Keywords:
allergy; keratinocytes; dendritic cells; in vitro immunotoxicology

1. Introduction

The immune system has evolved to protect the host against invasive microorganisms such as bacteria and viruses, and against malignant cells. It can be targeted by many chemicals, including environmental contaminants and drugs, with potentially adverse effects on the hostʼs health. Therefore, any dysregulation(s) of the homeostasis of the immune cells must be considered as a hazard, which should be carefully evaluated during the risk assessment phase [1].

Immunotoxicology represents an important aspect in the safety evaluation of chemicals, as they can lead to:

  • Inappropriate immunostimulation, which may result in immune-mediated diseases, including hypersensitivity reactions and autoimmune diseases. In industrialized countries, hypersensitivity reactions represent the most frequently reported immunotoxic effects of chemicals, with prevalence in the general population of 15%–20% [2]. Contact allergy is, therefore, a common and important environmental and occupational health hazard.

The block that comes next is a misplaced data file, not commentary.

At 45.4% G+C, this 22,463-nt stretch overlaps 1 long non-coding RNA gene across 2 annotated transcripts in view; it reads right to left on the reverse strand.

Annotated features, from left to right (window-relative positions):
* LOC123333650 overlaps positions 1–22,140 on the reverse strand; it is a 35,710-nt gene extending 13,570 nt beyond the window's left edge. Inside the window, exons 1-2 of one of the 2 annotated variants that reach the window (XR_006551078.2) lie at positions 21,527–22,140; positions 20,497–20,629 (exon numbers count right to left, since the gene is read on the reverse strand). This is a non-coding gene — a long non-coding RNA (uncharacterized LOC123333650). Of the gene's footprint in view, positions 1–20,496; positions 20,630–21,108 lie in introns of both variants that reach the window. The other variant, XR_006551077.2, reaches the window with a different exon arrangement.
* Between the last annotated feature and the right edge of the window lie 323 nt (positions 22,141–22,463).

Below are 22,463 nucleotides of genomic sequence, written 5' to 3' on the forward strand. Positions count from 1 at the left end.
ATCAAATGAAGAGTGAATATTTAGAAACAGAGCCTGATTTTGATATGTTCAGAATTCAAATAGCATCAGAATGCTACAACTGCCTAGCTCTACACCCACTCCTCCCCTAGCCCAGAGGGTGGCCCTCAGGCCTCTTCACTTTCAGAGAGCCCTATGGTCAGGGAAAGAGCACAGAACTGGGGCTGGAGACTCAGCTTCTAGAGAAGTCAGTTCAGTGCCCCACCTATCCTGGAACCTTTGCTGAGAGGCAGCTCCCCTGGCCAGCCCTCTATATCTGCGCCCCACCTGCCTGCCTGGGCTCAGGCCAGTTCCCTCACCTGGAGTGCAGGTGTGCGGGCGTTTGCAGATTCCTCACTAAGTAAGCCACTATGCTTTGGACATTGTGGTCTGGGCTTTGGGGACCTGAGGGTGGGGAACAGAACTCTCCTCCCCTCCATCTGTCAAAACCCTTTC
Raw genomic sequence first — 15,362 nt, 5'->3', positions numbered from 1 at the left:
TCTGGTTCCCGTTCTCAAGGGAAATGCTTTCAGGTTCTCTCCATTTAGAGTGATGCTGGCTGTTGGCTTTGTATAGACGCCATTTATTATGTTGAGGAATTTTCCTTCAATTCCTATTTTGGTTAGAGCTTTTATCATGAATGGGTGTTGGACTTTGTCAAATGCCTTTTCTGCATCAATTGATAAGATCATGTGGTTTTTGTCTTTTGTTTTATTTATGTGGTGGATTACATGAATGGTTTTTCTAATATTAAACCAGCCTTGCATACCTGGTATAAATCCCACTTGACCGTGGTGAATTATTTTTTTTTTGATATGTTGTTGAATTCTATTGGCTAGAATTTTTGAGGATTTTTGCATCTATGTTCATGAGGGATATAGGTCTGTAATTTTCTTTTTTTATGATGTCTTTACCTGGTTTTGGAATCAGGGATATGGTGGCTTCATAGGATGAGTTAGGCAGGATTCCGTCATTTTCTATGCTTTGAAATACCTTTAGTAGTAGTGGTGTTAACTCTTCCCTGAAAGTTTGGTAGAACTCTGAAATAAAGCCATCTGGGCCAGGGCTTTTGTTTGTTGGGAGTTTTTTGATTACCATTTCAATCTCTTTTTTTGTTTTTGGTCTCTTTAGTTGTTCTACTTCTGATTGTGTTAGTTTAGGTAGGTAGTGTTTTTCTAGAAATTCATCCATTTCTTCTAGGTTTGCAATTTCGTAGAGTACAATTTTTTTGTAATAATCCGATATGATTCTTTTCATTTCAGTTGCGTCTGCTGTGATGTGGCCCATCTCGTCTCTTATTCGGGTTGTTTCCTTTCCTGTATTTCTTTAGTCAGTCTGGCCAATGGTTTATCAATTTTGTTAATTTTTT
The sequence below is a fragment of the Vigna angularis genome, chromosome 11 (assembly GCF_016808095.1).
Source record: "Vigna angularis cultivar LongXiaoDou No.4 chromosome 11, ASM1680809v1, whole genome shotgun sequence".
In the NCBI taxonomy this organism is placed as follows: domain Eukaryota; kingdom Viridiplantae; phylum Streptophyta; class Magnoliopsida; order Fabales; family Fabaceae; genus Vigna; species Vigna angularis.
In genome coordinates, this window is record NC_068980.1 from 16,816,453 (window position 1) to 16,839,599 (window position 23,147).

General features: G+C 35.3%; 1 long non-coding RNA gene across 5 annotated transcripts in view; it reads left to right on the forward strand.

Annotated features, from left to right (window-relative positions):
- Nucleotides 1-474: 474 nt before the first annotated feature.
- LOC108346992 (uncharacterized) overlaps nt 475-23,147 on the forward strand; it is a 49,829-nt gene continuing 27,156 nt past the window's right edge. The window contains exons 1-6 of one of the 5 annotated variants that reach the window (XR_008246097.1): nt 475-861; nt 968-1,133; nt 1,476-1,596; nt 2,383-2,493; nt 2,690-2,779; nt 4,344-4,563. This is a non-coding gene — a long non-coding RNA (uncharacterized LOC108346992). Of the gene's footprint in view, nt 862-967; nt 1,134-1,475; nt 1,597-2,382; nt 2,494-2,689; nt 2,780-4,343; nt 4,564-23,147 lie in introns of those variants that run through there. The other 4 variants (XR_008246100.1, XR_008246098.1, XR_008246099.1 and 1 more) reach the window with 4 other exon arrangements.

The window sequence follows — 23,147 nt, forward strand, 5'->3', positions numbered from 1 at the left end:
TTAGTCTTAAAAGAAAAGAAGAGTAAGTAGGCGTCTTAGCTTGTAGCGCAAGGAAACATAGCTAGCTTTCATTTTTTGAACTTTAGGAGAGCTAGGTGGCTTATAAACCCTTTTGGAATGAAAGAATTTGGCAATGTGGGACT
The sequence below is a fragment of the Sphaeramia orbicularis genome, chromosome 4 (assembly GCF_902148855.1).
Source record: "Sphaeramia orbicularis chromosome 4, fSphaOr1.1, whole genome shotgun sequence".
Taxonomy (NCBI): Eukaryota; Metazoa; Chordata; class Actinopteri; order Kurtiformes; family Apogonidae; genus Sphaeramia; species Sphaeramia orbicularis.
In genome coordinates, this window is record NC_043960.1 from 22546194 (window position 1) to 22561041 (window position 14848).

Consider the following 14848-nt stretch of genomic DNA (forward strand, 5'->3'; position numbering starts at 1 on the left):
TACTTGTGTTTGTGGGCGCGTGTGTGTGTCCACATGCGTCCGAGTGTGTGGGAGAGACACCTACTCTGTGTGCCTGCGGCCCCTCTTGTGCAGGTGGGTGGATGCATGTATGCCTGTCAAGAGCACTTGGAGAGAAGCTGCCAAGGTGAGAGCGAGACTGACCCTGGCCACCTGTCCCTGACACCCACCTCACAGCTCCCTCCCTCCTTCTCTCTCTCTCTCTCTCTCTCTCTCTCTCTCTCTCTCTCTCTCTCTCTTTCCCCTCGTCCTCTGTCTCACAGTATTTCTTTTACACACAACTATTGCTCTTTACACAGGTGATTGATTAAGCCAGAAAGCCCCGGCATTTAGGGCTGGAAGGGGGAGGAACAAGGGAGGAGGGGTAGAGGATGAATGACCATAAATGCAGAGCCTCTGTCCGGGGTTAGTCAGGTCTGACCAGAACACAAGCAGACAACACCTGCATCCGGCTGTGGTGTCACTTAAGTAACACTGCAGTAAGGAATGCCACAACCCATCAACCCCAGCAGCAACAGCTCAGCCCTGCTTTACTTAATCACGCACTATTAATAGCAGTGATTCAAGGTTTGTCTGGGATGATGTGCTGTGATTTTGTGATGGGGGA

• Decreased immunocompetence (immunosuppression due to secondary immunodeficiencies), which may lead in repeated, more severe, prolonged infections or activation of opportunistic infections, and in the development of virus-related malignancies [3,4,5,6].

In susceptible individuals, xenobiotics may initiate, facilitate or exacerbate pathological immune processes, resulting in autoimmunity, allergy and cancer. Different mechanisms can lead to immunotoxicity: chemicals can kill immune cells, resulting in bone marrow toxicity and immunosuppression; chemicals can interfere with general or immune specific signaling pathways, resulting in changes in the expression of surface markers, cytokine production, cell differentiation and activation [7]. Small molecular weight chemicals (<1000 Da) can bind to proteins, forming complete antigens or exposing cryptic self-proteins, leading to allergy or autoimmune disorders. Immunosuppressive chemicals can breakdown central tolerance of autoreactive B or T cells. This, especially during in utero or early life exposure, has been related later in life to autoimmunity and abnormal hypersensitivity [8].

2. Current in Vivo Models to Assess Hypersensitivity